I have discovered this week that Oscar Wilde’s “Bunbury” was likely a portmanteau of Sunbury and Banbury, following a tryst Mr Wilde allegedly had in a location twixt those two towns.
That led me to muse on my own writing and the fact that, in a less dramatic way, I do something similar. For example, Pook and Clackprattle stay at luxury rooms in Manchester Britannia Hotel because I once spent a unpleasant week in a terrible room there.
I pursued the thought to its conclusion and wondered if writers always hide some aspects of their lives in plain view like this. How many secrets of an author’s life are wrapped up in the warp and weft of their narrative, visible only to themselves and blissfully overlooked by the reader.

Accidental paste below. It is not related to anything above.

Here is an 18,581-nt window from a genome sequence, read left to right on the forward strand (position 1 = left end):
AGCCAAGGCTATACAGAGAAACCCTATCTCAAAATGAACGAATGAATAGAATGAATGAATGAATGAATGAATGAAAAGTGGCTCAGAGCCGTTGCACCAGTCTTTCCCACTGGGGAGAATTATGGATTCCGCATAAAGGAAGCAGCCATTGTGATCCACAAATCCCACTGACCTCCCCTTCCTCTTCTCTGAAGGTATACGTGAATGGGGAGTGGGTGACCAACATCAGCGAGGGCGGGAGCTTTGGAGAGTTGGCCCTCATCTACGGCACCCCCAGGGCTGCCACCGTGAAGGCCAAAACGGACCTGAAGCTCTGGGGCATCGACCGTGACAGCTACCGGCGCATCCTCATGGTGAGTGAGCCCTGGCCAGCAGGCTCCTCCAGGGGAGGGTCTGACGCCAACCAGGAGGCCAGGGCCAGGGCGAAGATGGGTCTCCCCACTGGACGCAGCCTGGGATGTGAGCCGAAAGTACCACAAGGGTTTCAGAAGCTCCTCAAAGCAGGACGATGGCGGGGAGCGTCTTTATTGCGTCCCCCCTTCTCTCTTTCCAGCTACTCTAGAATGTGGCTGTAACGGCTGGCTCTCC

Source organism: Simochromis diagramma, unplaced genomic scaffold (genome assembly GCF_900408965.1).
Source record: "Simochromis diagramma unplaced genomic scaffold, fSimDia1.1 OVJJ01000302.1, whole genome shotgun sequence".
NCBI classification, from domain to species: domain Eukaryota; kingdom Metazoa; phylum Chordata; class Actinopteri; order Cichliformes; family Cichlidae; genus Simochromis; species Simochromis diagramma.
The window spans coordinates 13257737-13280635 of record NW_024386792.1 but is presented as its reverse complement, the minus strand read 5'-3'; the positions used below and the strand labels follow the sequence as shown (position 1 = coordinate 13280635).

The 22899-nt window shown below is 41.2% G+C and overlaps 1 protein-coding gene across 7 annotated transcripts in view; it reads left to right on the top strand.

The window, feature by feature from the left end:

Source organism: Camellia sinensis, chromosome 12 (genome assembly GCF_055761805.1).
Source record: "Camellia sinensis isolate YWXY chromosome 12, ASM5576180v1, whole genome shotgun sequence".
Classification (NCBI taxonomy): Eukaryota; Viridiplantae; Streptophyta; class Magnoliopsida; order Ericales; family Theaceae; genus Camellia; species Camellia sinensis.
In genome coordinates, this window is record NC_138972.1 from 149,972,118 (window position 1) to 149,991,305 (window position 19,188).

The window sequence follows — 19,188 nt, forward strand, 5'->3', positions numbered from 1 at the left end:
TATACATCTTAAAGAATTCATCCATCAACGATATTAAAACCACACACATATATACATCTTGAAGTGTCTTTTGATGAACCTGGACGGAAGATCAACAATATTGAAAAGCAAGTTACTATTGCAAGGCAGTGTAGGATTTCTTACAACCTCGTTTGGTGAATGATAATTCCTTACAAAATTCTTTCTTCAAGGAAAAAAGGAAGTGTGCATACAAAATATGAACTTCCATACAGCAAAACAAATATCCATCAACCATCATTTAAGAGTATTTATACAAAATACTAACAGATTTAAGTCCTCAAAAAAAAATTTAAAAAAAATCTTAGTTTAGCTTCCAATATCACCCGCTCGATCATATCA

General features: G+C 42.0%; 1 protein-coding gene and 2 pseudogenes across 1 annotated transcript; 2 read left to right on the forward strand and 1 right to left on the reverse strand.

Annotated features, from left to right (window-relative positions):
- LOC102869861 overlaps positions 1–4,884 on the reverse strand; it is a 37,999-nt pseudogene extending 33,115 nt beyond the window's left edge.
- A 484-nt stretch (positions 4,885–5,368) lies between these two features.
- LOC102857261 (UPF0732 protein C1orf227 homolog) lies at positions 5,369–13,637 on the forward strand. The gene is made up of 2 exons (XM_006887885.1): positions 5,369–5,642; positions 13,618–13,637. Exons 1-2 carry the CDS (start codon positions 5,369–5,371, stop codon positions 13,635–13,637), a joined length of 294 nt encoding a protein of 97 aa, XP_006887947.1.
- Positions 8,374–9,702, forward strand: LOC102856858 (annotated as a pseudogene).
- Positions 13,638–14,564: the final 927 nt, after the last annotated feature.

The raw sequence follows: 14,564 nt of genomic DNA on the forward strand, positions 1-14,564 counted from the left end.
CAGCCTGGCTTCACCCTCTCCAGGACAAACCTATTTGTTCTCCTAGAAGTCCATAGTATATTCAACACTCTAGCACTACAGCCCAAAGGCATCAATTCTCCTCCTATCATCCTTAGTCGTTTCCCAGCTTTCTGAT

On the topic of unsatisfactory hostelries, the Benthic Times recently found itself in a hotel that can best be described as “adequate”. In fact it was probably the epitome of adequate.
And although the general blankness of the place worked nicely as a canvas for the imagination, it wasn’t terribly aesthetically pleasing. We did spy, though, these intriguing light fittings. It was most unusual, as we were several miles from the coast. They function as proof that even in the darkest spots, often especially so, one can find something Benthic.